Advanced search
Start date

Developing of isogenic cell lineages with different aleles XPG through transduction with lentiviral vectors

Grant number: 16/05569-0
Support type:Scholarships in Brazil - Scientific Initiation
Effective date (Start): July 01, 2016
Effective date (End): November 30, 2016
Field of knowledge:Biological Sciences - Biochemistry
Principal Investigator:Carlos Frederico Martins Menck
Grantee:Davi Mendes
Home Institution: Instituto de Ciências Biomédicas (ICB). Universidade de São Paulo (USP). São Paulo , SP, Brazil
Associated research grant:14/15982-6 - Consequences of repair deficiencies in damaged genome, AP.TEM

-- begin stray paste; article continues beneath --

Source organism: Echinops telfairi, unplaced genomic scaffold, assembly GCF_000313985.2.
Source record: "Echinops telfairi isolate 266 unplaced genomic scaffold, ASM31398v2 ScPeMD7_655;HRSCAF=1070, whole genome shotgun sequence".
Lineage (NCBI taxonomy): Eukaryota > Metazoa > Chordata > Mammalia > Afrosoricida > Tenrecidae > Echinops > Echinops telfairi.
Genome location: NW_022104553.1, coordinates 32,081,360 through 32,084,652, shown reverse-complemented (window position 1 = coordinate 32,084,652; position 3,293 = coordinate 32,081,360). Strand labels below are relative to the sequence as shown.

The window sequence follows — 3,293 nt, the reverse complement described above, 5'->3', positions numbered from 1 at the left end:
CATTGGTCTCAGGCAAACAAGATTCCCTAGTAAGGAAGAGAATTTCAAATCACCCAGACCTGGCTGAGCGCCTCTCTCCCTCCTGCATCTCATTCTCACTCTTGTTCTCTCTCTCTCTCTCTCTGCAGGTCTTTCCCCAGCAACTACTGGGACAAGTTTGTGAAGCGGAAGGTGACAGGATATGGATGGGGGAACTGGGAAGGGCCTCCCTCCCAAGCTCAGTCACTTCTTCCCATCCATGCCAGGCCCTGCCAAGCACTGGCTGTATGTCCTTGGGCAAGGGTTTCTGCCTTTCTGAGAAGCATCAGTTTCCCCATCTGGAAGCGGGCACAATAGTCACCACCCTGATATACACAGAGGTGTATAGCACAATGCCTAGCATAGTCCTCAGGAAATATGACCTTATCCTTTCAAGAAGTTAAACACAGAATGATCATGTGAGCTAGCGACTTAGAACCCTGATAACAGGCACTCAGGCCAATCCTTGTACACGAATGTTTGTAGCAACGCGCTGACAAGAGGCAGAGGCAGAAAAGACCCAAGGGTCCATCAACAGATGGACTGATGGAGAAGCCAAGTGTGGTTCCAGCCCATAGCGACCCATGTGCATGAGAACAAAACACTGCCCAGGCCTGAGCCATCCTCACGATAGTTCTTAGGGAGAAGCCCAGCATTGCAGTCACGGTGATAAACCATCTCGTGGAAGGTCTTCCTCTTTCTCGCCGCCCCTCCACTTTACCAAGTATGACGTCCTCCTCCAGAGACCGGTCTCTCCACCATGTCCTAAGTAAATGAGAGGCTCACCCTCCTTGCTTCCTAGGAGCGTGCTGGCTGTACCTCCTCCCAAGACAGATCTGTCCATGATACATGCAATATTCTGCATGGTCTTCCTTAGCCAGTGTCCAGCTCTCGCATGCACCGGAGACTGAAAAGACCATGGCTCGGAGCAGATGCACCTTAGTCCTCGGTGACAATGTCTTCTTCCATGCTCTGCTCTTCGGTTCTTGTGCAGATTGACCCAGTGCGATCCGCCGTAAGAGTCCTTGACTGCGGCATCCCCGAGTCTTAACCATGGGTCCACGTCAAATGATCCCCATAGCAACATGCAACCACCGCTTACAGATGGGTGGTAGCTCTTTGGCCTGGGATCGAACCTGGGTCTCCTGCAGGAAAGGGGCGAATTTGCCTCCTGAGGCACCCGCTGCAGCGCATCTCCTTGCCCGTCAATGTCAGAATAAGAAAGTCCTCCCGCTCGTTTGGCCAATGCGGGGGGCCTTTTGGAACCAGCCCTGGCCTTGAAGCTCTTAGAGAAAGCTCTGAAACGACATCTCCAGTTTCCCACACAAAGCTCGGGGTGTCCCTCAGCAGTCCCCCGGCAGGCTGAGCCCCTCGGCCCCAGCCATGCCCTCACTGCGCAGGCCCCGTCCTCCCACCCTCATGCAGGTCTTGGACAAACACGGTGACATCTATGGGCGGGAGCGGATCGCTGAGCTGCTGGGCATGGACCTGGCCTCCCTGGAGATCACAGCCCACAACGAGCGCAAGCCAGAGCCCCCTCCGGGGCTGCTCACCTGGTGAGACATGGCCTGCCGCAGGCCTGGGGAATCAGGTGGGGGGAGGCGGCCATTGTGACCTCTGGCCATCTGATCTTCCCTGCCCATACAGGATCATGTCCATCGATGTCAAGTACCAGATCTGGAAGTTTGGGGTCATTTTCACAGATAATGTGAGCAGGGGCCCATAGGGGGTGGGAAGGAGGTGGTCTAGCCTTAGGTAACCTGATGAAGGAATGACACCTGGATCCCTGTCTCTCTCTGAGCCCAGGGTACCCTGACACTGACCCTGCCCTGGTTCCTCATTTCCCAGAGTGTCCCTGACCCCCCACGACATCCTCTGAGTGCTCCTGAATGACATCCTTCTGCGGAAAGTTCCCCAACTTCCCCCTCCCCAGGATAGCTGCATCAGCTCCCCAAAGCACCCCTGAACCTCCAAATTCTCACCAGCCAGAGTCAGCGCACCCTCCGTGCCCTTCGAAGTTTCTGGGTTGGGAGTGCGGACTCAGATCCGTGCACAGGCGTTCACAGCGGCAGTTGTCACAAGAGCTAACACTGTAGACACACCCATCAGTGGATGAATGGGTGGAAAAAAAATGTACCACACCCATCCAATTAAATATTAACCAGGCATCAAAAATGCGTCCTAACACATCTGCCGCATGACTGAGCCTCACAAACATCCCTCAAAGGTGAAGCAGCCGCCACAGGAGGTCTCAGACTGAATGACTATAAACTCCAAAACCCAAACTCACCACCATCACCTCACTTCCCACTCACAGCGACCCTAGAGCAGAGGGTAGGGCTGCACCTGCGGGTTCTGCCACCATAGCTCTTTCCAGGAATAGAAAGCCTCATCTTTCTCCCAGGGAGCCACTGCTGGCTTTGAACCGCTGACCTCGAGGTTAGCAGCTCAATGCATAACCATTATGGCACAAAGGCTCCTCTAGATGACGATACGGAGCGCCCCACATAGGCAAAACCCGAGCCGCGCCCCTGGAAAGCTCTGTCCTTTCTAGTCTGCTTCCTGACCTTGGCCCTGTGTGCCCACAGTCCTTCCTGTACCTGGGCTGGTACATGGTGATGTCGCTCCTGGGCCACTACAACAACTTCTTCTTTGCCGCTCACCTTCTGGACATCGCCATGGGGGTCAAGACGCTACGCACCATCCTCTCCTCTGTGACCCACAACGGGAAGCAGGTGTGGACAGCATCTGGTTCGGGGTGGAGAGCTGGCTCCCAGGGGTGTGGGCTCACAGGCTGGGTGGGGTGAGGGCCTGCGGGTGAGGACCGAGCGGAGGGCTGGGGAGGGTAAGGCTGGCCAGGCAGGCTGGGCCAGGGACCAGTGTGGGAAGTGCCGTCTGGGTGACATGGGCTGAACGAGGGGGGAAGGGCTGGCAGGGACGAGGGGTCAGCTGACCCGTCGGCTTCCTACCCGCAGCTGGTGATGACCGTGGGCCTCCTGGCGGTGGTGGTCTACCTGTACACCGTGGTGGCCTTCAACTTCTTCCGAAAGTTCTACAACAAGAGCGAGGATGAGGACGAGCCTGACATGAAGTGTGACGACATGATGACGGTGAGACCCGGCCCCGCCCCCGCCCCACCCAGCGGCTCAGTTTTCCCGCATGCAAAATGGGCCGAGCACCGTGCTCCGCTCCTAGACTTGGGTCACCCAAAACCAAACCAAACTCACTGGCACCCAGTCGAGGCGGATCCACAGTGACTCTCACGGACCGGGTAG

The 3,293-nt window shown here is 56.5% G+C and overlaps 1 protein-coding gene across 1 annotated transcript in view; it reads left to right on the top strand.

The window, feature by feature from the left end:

DNA is the center of all cells' genetic information and it is constantly exposed toendogenous or exogenous genotoxic agents that can cause damage which eventually lead tomutagenesis or cell death. The most common endogenous agents are reactive oxygen species(ROS), originated mainly in processes such as cellular respiration and inflammation. Theseagents oxidize bases, sugars, phosphates and causing single strand breaks (SSBs) or double(DSBs) in the DNA molecule. During the evolution, cells have developed DNA repairsystems that correct the damage. Dysfunctions in these systems lead to the accumulation ofDNA damage and human syndromes are important for understanding processes such as agingand neurodegeneration, linked mainly to the accumulation of damage in both the nuclear andmitochondrial DNA. Several knowledge gaps exist, lacking models to better investigate thecauses for these processes. The main goal for this project is to develop isogenic lineages fromXPCS1LV cell line, deleted for the gene encoding for the XPG protein, which has a role asendonuclease in the nucleotide excision repair (NER). Xeroderma pigmentosum patientscarrying homozygous mutations in the XPG present high skin cancer incidence, as well asclinical phenotypes may also include neurodegeneration and premature aging. This cell lineswill be transduced with lentiviral vectors carrying the wild-type XPG gene or alleles of XPGmutated genes identified in patients from Cabo Frio, Rio de Janeiro, Brazil and characterizedby Dr. Daniela Soltys. Thus, it is expected to obtain four new cell lines, one of these beingwild-type, two sensitive only to ultraviolet light while the third one will be sensitive tooxidative stress and UV (transduced with a control vector). Thus we expect to obtain morestable and reliable cell models to identify the XPG relationship to repair the damage causedby oxidative stress and if such damage is related with mitochondrial dysfunction.